[development] Getting Around The Limitations of hook_db_rewrite_sql

Rob Thorne rob at torenware.com
Mon Apr 3 23:46:40 UTC 2006

Jonathan Chaffer wrote:
> I'm not sure what the best solution to your problem is, but I think I 
> can help you to understand the reasons behind this decision. Consider 
> a paged listing of nodes. If we are to display the first 10 nodes of 
> 1000 on a site, we call db_query_range() to fetch just those entries. 
> This is fast. Now suppose we use hook_access() to check for access to 
> each of those 10. What if none of those pass the access check? Then 
> you have a page with no nodes printed, even if the next 10 would have 
> passed the check!
JonBob --

I'm sympathetic with the problem, and I agree that calling hook_access 
on each of the nodes would create a noticeable slow down.

But displaying content that is sensitive without checking access at all 
is a problem, and potentially, it is more serious than occasionally 
printing irregular numbers of records in a batch.  If the information is 
sufficiently sensitive, even the loss of performance might be a 
reasonable tradeoff.

I'm not suggesting that all applications should be saddled with the 
security requirements of some applications, but it should be possible to 
configure the system to behave in a more secure fashion without doing 
major engineering on the framework.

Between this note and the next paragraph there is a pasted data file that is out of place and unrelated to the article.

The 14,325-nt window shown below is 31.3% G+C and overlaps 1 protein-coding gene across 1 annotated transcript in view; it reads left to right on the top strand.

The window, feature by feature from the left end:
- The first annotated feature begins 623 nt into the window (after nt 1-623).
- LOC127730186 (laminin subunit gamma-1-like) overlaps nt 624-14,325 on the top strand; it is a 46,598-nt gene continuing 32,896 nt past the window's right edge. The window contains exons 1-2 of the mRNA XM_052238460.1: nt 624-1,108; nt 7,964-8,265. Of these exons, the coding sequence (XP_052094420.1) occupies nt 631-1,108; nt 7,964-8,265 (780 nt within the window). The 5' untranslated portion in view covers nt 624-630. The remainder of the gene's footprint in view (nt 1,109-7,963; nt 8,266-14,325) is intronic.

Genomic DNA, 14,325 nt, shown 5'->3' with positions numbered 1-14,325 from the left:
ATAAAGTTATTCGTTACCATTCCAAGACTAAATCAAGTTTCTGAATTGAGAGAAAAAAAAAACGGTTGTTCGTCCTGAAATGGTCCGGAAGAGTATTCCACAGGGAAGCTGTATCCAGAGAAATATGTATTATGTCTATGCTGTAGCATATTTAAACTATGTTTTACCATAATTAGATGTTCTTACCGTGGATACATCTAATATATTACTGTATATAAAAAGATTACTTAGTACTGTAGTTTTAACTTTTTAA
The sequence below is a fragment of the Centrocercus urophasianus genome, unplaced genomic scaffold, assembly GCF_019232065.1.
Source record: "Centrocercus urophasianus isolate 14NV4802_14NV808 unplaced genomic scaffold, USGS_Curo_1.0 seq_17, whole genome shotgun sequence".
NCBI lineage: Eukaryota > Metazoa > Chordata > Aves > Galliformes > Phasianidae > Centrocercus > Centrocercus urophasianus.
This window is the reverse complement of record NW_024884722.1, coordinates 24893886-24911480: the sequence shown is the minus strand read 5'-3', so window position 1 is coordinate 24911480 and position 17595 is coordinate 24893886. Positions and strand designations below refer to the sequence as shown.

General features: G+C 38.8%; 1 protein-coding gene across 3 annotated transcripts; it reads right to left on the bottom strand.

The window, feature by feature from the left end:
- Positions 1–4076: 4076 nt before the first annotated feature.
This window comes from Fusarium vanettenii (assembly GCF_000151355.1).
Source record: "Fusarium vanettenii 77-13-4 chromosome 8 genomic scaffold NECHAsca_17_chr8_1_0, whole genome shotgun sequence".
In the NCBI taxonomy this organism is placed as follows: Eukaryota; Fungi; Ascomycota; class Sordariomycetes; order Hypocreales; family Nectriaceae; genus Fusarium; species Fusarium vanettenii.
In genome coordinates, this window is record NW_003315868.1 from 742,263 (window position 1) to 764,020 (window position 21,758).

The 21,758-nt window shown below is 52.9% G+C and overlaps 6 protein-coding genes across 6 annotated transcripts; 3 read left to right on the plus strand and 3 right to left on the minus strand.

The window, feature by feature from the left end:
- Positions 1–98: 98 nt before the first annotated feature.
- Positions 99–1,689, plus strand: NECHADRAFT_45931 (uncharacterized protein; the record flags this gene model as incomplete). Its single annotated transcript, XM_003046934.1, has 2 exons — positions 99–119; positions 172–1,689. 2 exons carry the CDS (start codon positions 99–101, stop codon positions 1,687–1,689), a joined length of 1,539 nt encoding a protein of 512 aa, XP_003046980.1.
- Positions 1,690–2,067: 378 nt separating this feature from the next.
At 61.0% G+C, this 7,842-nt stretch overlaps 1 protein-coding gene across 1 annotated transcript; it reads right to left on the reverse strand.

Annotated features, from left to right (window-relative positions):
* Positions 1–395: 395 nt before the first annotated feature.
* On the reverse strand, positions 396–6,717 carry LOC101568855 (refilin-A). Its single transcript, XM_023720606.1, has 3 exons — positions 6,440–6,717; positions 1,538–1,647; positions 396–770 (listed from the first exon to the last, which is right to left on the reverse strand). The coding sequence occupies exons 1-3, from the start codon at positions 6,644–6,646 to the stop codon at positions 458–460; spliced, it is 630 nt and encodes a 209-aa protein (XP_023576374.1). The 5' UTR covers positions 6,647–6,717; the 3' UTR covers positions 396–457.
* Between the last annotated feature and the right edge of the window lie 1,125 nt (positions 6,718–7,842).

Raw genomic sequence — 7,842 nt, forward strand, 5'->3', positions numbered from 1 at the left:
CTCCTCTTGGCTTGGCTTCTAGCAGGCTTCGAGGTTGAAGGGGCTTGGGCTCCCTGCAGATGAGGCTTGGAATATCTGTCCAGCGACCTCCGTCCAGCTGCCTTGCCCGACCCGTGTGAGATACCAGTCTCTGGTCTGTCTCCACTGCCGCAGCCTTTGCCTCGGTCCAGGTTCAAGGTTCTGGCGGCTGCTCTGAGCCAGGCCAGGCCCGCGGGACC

> So what are the possible solutions? One could fetch all of the results 
> rather than a range, and use PHP to iterate through the results and 
> call the function on each until 10 are found. I think that *now* we 
> are in insane territory. Other than that, the only option is to 
> perform the access check within the database call itself. This was the 
> decision that was made.
That I am considering such insanity should tell you how heavily I need 
to weigh security requirements on some applications :-(

It's important to remember that hook_db_rewrite_sql is a mechanism for 
munging queries.  A quick examination of contributions/modules will show 
that relatively few us has made much use of it, at least successfully.  
That it has become a central piece of our security architecture should 
raise flags with at least a few of us.

A better question might be how we can make it easier to get hook_access 
to run efficiently.  Hook_access is, afterall, designed for access 
control :-)


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